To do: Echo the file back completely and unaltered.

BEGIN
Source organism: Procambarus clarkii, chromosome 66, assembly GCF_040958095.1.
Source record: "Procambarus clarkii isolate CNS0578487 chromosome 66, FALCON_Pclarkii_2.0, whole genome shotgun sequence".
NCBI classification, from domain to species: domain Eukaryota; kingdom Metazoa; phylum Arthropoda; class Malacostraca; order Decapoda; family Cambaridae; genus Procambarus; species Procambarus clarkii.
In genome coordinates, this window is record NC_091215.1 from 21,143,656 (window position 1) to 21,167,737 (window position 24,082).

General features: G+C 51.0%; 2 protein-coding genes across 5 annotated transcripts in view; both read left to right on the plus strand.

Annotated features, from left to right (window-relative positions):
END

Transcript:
Source organism: Procambarus clarkii, chromosome 66, assembly GCF_040958095.1.
Source record: "Procambarus clarkii isolate CNS0578487 chromosome 66, FALCON_Pclarkii_2.0, whole genome shotgun sequence".
NCBI classification, from domain to species: domain Eukaryota; kingdom Metazoa; phylum Arthropoda; class Malacostraca; order Decapoda; family Cambaridae; genus Procambarus; species Procambarus clarkii.
In genome coordinates, this window is record NC_091215.1 from 21,143,656 (window position 1) to 21,167,737 (window position 24,082).

General features: G+C 51.0%; 2 protein-coding genes across 5 annotated transcripts in view; both read left to right on the plus strand.

Annotated features, from left to right (window-relative positions):